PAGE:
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"How Big Is It," You Ask?

Thomas H Jones II
Been using UNIX since the late 80s; Linux since the mid-90s; virtualization since the early 2000s and spent the past few years working in the cloud space.
Originally published at thjones2.blogspot.com on ・4 min read

For one of the projects I'm supporting, they want to deploy into an controlled network. However, they want to be able to flexibly support systems in that network being able to fetch feature and patch RPMs (and other stuff) as needed. Being on an controlled network, they don't want to overwhelm the security gateways by having a bunch of systems fetching directly from the internet. It's a lot more processing-efficient to create a local cache that you malware-scan once rather than having to malware-scan the same stuff multiple times as each system performs and individual fetch. Result: a desire to host a controlled, pre-scanned mirror of the relevant upstream software repositories.

This begged the question, "what all do we need to mirror." I stress the word "need" because this customer is used to thinking in terms of manual rather than automated efforts (working on that with them, too). As a result of this manual mind-set, they want to keep data-sets around tasks small.

Unfortunately, their idea of small is also a bit out of date. To them, 100GiB — at least for software repositories — falls into the "not small" category. To me, if I can fit something on my phone, it's a small amount of data. We'll ignore the fact that I'm biased by the fact that I could jam a 512GiB micro SD card into my phone. At any rate, they were wanting to minimize the number of repositories and channels they were going to need to mirror so that they could keep the copy-jobs small. I pointed out "you want these systems to have a similar degree of fetching-functionality to what they'd have if they weren't being blocked from downloading directly from the Internet: that means you need <insert exhaustive list of repositories and channels>". Naturally, they balked. The questions "how do you know they'll actually need all of that" and "how much space is all of that going to take" were asked (with a certain degree of overwroughtness).

I pointed out that I couldn't meaningfully answer the former question because I wasn't part of the design-groups for the systems that were to be deployed in the controlled network. I also pointed out that they'd probably be better asking the owners of the prospective systems what they'd anticipate needing (knowing full well that, usually, such questions' answers are somewhere in the "I'm not sure, yet" neighborhood). As such, my exhaustive list was a hedge: better to have and not need than to need and not have. Given the stupid-cheapness of storage and that it can actually be easier to sync all of the channels in a given repository vice syncing a subset, I didn't see a a benefit to not throw storage at the problem.

To the second question, I pointed out, "I'm sitting at this meeting, not in front of my computer. I can get you a full, channel-by-channel breakdown once I get back to my desk.

One of the nice things about yum repositories (where the feature and patch RPMs would come from) is that they're easily queryble for both item-counts and aggregate sizes. The only real down side is that the OS-included tools for doing so are more for human-centric, ad hoc queries rather than something that can be jammed into an Excel spreadsheet and =SUM formulae being run. In other words, sizes are put into "friendly" units: if you have 100KiB of data, the number is reported in KiB; if you have 1055KiB of data, the number is reported in MiB; and so on. So, I needed to "wrap" the native tools output to put everything into consistent units (which Excel prefers for =SUMing and other mathematical actions). Because it was a "quick" task, I did it in BASH. In retrospect, using another language likely would have been far less ugly. However, what I came up with worked for creating a CSV:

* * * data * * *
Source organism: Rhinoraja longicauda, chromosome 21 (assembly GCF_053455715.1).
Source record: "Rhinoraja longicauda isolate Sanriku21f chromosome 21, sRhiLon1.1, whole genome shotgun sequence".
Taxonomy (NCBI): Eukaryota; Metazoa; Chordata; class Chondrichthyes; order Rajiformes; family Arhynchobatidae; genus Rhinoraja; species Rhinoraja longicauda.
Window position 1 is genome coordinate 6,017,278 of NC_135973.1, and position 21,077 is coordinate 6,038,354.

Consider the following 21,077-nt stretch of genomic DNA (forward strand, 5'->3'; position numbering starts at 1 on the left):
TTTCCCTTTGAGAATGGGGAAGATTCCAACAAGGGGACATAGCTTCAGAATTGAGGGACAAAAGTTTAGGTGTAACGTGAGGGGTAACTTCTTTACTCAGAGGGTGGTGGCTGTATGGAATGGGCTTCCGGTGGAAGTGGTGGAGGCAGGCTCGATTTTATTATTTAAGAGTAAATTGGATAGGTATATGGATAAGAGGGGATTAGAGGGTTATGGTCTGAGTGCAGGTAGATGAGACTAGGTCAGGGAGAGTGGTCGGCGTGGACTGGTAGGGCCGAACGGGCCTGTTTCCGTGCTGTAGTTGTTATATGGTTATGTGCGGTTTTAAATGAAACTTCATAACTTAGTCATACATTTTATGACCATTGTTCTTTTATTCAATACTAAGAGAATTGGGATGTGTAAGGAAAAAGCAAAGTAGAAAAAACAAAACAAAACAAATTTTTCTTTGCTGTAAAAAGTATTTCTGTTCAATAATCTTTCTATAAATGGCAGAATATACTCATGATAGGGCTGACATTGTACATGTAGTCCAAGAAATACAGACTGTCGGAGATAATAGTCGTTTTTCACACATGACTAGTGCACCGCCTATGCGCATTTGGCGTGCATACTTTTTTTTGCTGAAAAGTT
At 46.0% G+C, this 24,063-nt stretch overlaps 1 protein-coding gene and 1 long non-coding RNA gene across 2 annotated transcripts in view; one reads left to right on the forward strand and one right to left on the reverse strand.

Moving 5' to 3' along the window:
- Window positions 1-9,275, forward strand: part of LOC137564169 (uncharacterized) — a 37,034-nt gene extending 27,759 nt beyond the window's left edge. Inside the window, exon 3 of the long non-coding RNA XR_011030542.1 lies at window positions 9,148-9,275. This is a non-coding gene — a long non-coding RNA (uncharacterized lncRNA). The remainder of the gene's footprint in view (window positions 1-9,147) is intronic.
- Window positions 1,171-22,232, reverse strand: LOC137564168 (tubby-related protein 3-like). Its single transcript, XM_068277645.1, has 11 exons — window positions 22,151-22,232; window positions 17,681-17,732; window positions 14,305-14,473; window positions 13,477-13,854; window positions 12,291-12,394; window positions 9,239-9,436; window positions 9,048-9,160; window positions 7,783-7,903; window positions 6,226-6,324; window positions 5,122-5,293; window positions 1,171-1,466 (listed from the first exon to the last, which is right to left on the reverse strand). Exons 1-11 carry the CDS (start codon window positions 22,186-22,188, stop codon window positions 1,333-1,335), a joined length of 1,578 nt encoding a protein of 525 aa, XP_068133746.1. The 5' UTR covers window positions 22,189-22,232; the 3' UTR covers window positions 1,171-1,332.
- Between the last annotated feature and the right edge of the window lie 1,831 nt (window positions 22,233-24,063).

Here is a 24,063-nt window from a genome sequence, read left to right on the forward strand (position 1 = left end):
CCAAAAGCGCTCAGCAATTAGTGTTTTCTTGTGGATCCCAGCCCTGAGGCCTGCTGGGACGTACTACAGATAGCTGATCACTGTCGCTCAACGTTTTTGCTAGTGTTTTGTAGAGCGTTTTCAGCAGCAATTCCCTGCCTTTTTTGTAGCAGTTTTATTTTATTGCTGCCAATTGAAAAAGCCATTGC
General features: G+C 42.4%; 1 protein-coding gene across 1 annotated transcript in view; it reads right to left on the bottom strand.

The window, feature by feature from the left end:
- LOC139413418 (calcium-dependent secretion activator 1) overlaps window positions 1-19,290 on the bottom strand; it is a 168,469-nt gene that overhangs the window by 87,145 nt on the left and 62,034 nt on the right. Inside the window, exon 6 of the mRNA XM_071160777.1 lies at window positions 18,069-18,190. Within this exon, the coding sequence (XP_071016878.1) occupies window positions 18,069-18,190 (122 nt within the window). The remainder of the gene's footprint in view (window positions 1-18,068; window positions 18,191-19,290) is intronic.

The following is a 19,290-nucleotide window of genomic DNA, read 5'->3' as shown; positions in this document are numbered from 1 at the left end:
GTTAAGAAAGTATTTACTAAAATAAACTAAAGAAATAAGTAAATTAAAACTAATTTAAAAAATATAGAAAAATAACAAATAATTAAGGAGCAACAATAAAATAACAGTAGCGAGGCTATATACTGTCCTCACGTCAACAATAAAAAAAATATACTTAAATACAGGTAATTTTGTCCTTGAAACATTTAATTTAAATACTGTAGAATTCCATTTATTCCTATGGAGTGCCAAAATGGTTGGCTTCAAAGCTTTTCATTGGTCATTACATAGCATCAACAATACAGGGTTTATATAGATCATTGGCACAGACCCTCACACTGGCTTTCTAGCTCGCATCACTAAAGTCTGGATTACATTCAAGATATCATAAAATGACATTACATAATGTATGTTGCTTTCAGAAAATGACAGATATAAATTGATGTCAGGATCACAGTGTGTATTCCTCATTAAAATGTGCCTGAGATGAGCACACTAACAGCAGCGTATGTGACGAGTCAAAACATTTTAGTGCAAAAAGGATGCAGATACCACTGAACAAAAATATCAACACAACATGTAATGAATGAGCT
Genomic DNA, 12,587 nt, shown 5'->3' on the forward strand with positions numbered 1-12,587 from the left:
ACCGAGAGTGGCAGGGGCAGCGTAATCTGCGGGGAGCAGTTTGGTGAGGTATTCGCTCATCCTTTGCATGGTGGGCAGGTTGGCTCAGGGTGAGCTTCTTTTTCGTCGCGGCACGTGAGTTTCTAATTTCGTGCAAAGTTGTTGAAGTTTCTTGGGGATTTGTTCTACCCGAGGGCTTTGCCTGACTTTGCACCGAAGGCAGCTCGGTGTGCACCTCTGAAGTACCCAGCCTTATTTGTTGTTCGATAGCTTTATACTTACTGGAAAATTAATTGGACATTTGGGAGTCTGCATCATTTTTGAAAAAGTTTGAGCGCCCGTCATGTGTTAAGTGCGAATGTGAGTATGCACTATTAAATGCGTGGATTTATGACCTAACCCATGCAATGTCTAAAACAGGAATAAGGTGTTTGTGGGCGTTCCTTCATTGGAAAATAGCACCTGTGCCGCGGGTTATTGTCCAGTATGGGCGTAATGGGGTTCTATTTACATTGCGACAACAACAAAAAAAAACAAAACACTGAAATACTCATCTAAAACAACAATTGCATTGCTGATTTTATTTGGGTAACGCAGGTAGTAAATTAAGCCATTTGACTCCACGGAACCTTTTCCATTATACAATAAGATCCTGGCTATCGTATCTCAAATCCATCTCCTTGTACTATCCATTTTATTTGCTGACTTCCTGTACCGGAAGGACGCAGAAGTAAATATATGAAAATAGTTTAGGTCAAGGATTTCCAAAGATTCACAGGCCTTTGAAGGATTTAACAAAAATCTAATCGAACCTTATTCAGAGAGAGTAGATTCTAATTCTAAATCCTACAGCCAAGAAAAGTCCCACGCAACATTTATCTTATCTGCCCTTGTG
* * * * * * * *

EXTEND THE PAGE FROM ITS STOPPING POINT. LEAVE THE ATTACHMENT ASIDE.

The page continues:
#!/bin/bash

for YUM in $(
 yum repolist all | awk '/abled/{ print $1}' | \
 sed -e '{
 /-test/d
 /-debuginfo/d
 /-source/d
 /-media/d
 }' | sed 's/\/.\*$//'
 )
do
IFS=$'
'
 REPOSTRUCT=($(
 yum --disablerepo=\* --enablerepo=${YUM} repolist -v | \
 grep ^Repo- | grep -E "(id|-name|pkgs|size) \*:" | \
 sed 's/ \*: /:/'
 ))
 unset IFS

 REPSZ=($(echo "${REPOSTRUCT[3]}" | sed 's/^Repo-size://'))

 if [[$( echo "${REPSZ[1]}" ) = M ]]
 then
 SIZE=$(echo "${REPSZ[0]} \* 1024" | bc)
 elif [[$( echo "${REPSZ[1]}" ) = G ]]
 then
 SIZE=$(echo "${REPSZ[0]} \* 1024 \* 1024 " | bc)
 else
 SIZE="${REPSZ[0]}"
 fi

 for CT in 0 1 2
 do
 printf "%s;" "${REPOSTRUCT[${CT}]}"
 done
 echo ${SIZE}
done | sed 's/Repo-[a-z]\*://'
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Yeah... hideous and likely far from optimal ...but not worth my time (even if I had it) to revisit. It gets the job done and there's a certain joy to writing hideous code to solve a problem you didn't want to be asked to solve in the first place.

At any rate, checking against all of the repos that we'd want to mirror for the project, the initial-sync data-set would fit on my phone (without having to upgrade to one of the top-end beasties). Pointing out that the only the initial sync would be "large" and that only a couple of the channels updated with anything resembling regularity (the rest being essentially static), the monthly delta-sync would be vastly smaller and trivial to babysit. So, we'll see whether that assuages their anxieties or not.

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